Banking on brand sustainability
by Charles Mak
Hot on the heels of a series of strategic moves including the acquisition of Bank of America (Asia) by its parent China Construction Bank in August 2006, the subsequent renaming exercise in December the same year, and the acquisition of AIG Finance (Hong Kong) Limited late last year, China Construction Bank (Asia) Corporation Limited is looking to forge ahead plans to increase its branch footprint in Hong Kong and Macau.
Despite the ebb and flow of the recent global financial sentiment, CCB (Asia) has over the past three years expanded its branch network threefold, with a dozen more to complete this year's line-up, steadily approaching its 80-branch target.
"By then, the size and scope of our business will be on a par with our major local counterparts," says Miranda Kwok, president & chief executive officer, China Construction Bank (Asia) Corporation Limited.
CCB (Asia)'s efforts into network development are not simply a physical manifestation of the bank's strengths. "The objective has always been to refine our service and product offerings via engaging a wider segment of customers," Ms Kwok says. "The quality and consistency of our service constitute to the level of brand experience. Evaluation by mystery shoppers and customer satisfaction survey give us a qualitative as well as a quantitative perspective with regard to this."
During the last two years, the bank rolled out a handful of innovative services and products across the consumer and commercial banking sectors. These included an array of renminbi services, a dual currency debit card and its signature cross-border long card, which offers frequent travellers between Hong Kong and the mainland added convenience. Ms Kwok notes, "Our range of services and products also carry vivid characteristics in line with our brand identity, which in turn gives us a real niche in the Hong Kong market."
As more customers are turning to electronic banking, the bank has complemented customer flexibility and convenience with a host of automated services such as online banking, ATMs and phone banking, alongside its efforts in infrastructure advancement and system enhancement to boost ease of access and user-friendliness. "This is all part of a service enhancement scheme," Ms Kwok says.
Backed by China Construction Bank, one of the four largest state-owned commercial banks and the world's second by market capitalisation, CCB (Asia) quickly got into its stride. "The close ties with our parent company give us a strong brand image that for all intents and purposes denotes a superior level of reliability," says Ms Kwok.
Competition among the Chinese banks in Hong Kong remains fierce, but the quest to gain a stronger foothold has been clear sailing for CCB (Asia), thanks to its unique market position. "Our forte lies in corporate finance, property and related infrastructure, and mortgage businesses," Ms Kwok explains. "Hong Kong is unquestionably over-banked but the accretion of the city's wealth continues to gather momentum and the volume of international and cross-border trade will support the sustainable growth of the local banking industry."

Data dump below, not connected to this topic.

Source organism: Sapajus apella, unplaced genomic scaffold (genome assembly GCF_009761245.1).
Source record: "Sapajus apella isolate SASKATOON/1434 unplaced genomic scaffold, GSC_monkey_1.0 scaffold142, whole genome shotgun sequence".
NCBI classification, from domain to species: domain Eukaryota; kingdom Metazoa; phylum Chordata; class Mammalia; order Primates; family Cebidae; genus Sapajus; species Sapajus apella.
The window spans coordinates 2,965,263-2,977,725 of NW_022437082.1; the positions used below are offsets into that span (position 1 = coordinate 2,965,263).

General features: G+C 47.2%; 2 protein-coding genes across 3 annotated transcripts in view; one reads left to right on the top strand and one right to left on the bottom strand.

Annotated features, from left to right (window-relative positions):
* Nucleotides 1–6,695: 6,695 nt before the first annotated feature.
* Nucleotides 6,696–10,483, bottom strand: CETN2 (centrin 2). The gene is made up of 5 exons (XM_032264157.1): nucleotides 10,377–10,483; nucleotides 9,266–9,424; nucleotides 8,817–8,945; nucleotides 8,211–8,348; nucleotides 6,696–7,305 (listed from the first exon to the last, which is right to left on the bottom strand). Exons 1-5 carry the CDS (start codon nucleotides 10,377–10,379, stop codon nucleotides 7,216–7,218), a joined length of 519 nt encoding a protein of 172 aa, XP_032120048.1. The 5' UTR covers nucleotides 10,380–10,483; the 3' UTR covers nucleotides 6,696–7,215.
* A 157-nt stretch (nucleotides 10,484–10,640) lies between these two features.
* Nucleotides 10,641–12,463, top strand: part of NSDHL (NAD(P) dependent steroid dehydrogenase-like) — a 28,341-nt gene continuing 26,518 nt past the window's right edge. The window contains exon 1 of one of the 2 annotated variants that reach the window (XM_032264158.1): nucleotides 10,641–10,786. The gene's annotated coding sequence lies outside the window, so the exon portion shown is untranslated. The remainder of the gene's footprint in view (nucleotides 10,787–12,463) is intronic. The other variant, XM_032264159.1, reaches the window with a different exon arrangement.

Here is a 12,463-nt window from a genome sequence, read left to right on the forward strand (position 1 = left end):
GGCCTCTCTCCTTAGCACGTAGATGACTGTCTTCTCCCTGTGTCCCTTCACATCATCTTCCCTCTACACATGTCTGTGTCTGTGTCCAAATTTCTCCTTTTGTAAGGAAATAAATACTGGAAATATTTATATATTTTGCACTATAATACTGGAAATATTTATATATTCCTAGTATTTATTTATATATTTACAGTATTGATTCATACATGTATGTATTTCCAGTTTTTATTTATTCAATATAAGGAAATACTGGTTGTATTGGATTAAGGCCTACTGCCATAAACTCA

This, according to Ms Kwok, is translated into ample career opportunities. In preparation for new branch launch, CCB (Asia) has hundreds of job vacancies that need to be filled in the coming months. The bank's assessment centre reveals that an increasing number of young graduates and mid-career professionals are eager to join for one particular reason. "Our commitment to China trade is clear and our brand represents great prospects in terms of business as well as careers," she says. "In anticipation of a greater influx of mainland customers, job candidates by and large favour cross-border exposure, so they are keen to ride on our platform."
Ms Wong notes that the bank has been making considerable efforts to build up an employer brand, and turn this somewhat intangible concept into highly visible career prospects and stringent job requirements. "We are clear about our HR goals," Ms Kwok stresses. "Career development is a promise to deserving members of our team as well as those looking to join us."
A number of former Bank of America (Asia) employees currently remain in service with CCB (Asia), making up about a quarter of the 1,700 staff members working at the bank's existing 47 outlets in Hong Kong and Macau. Although English continues to be the medium for internal communication, bilingualism is encouraged. "Our workforce reflects the unique features of integration between a western management style and a strong Chinese background," says Ms Kwok.
The bank's three-year management trainee programme demonstrates its appreciation of and respect for workforce diversity. "The annual intake is an amalgamation of talent from Hong Kong, the mainland and other regions," Ms Wong explains. "The three-tier exposure, comprising elements of American culture, rich Chinese heritage and our commitment to serving the Hong Kong and Macau markets, essentially gives the career experience here at CCB (Asia) a new dimension."
Ms Kwok remarks, "The integration of cultural characteristics and market intelligence has been phenomenal."
Taken from Career Times 23 April 2010, A4
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